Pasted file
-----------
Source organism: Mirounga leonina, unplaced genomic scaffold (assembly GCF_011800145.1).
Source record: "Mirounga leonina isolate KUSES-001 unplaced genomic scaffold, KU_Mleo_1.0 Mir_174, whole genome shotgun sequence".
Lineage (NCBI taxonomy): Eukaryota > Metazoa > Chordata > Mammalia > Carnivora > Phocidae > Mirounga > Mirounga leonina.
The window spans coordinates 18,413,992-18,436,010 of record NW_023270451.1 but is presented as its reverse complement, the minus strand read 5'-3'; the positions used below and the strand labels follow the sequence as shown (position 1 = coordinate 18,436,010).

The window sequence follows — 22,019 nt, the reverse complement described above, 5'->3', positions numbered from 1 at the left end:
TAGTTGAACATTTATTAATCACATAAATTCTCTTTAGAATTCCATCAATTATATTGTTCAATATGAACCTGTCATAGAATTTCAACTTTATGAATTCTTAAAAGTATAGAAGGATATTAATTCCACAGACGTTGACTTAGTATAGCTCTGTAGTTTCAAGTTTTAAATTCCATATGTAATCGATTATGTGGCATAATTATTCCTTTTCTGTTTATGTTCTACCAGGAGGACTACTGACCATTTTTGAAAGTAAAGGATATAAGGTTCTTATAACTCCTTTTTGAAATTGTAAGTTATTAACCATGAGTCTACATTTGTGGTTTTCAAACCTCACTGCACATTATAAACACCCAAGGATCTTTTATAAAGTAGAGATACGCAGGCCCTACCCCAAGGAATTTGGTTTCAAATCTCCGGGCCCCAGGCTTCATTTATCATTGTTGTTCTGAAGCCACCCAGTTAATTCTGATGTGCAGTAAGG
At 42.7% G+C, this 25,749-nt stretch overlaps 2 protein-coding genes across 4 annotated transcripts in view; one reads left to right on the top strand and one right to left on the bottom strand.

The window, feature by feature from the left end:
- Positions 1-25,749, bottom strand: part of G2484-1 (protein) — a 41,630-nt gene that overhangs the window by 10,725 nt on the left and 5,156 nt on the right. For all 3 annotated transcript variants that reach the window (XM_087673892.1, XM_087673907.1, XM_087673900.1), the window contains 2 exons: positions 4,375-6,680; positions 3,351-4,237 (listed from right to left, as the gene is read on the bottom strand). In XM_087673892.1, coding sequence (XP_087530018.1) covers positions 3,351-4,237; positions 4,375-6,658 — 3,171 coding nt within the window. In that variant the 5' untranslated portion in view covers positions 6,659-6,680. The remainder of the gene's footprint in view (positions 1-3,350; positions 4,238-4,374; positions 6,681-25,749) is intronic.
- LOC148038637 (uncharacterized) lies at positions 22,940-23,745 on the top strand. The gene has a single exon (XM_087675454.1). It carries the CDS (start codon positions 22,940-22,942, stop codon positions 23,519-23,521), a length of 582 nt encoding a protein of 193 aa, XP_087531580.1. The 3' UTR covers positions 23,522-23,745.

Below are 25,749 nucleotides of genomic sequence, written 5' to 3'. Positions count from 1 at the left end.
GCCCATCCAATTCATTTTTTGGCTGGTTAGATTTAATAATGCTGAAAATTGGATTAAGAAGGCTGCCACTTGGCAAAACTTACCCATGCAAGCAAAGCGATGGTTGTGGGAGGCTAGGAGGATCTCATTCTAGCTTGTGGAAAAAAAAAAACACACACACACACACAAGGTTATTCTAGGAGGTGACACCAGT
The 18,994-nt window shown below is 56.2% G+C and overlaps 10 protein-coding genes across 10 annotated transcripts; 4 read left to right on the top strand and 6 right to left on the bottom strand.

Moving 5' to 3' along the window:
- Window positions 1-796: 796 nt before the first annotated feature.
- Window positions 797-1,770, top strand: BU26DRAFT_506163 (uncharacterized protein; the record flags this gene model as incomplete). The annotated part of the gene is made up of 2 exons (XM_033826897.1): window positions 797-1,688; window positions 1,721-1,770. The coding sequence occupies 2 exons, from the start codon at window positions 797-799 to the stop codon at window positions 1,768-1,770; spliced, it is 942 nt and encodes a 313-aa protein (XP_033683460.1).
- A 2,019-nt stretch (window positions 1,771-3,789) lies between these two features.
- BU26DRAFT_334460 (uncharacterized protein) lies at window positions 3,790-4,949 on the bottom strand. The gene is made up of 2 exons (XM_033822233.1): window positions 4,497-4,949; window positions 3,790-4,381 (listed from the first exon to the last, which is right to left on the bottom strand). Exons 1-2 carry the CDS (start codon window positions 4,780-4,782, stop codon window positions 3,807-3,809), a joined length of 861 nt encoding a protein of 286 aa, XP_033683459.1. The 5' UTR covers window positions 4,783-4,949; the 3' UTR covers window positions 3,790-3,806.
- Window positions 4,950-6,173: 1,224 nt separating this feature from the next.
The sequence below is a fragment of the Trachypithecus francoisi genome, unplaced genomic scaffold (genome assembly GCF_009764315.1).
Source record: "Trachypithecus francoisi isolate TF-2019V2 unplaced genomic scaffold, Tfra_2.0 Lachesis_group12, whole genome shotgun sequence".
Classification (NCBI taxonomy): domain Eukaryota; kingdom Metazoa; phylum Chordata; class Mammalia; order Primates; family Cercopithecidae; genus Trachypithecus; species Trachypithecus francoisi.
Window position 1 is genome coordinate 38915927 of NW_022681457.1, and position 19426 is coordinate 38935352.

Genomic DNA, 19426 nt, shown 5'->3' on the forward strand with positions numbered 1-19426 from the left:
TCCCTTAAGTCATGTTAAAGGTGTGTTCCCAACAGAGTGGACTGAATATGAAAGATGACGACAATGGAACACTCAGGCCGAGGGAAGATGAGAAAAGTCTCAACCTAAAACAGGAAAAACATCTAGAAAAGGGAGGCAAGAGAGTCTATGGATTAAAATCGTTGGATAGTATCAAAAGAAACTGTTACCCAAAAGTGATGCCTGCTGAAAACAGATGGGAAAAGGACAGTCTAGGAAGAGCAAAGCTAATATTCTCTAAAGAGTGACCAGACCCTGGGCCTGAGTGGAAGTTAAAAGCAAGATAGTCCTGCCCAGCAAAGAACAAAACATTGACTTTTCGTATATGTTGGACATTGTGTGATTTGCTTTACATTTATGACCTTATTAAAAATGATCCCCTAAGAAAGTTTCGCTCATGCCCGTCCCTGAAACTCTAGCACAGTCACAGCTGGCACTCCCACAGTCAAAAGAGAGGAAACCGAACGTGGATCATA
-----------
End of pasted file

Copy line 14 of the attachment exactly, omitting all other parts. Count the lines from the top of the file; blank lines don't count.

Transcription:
Moving 5' to 3' along the window: